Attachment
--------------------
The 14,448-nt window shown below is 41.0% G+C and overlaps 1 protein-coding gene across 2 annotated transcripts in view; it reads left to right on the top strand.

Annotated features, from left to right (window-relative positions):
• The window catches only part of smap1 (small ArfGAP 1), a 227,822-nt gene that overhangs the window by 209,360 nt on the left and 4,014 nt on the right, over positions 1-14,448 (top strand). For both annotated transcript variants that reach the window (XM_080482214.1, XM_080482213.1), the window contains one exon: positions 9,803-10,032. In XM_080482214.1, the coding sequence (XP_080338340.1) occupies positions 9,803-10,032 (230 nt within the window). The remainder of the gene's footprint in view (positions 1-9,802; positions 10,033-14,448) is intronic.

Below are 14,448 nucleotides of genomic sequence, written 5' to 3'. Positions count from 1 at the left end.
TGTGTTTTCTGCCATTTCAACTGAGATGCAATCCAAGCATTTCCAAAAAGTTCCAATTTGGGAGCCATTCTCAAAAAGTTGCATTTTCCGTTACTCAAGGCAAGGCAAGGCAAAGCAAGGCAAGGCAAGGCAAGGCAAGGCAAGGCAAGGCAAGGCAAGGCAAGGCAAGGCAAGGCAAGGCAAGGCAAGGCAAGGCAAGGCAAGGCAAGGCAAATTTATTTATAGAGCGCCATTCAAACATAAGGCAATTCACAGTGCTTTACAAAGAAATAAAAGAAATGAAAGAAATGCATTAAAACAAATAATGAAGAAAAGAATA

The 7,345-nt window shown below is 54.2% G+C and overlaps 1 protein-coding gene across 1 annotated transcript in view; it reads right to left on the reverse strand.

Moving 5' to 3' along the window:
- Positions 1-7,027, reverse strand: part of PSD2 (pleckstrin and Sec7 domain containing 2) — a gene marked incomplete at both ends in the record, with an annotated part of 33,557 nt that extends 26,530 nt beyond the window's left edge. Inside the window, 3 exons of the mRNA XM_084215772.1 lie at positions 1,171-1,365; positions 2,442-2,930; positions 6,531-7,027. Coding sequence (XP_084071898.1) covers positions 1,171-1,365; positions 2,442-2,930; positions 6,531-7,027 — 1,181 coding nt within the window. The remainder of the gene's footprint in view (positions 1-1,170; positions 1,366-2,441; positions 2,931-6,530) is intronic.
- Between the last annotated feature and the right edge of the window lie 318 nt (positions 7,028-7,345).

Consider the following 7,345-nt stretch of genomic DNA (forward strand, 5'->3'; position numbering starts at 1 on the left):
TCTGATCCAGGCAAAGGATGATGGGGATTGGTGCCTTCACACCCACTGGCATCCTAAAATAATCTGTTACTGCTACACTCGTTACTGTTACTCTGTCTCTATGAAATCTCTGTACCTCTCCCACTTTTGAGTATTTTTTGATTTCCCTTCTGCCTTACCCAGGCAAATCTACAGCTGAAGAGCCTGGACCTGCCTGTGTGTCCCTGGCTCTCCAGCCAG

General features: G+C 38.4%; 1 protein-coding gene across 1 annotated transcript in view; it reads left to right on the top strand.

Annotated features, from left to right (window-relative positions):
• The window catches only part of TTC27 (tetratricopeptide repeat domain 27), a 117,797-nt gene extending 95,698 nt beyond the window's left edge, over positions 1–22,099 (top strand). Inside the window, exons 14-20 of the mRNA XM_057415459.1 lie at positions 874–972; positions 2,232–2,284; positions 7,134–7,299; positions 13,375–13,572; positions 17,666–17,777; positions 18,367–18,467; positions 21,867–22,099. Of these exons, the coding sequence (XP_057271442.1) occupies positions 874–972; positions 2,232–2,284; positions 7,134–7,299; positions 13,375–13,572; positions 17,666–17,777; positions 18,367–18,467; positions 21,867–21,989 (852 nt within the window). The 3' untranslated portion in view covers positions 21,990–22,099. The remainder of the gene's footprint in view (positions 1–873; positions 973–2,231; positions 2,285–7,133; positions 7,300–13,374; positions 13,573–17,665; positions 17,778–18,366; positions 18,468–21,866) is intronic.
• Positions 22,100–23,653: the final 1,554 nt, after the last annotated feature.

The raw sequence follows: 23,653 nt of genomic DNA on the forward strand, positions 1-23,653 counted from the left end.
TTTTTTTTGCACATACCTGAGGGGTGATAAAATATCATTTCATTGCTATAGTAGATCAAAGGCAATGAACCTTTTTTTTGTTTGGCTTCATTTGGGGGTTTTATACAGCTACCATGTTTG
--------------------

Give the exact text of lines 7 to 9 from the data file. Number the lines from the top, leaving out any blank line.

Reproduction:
Moving 5' to 3' along the window:
- Positions 1-7,027, reverse strand: part of PSD2 (pleckstrin and Sec7 domain containing 2) — a gene marked incomplete at both ends in the record, with an annotated part of 33,557 nt that extends 26,530 nt beyond the window's left edge. Inside the window, 3 exons of the mRNA XM_084215772.1 lie at positions 1,171-1,365; positions 2,442-2,930; positions 6,531-7,027. Coding sequence (XP_084071898.1) covers positions 1,171-1,365; positions 2,442-2,930; positions 6,531-7,027 — 1,181 coding nt within the window. The remainder of the gene's footprint in view (positions 1-1,170; positions 1,366-2,441; positions 2,931-6,530) is intronic.
- Between the last annotated feature and the right edge of the window lie 318 nt (positions 7,028-7,345).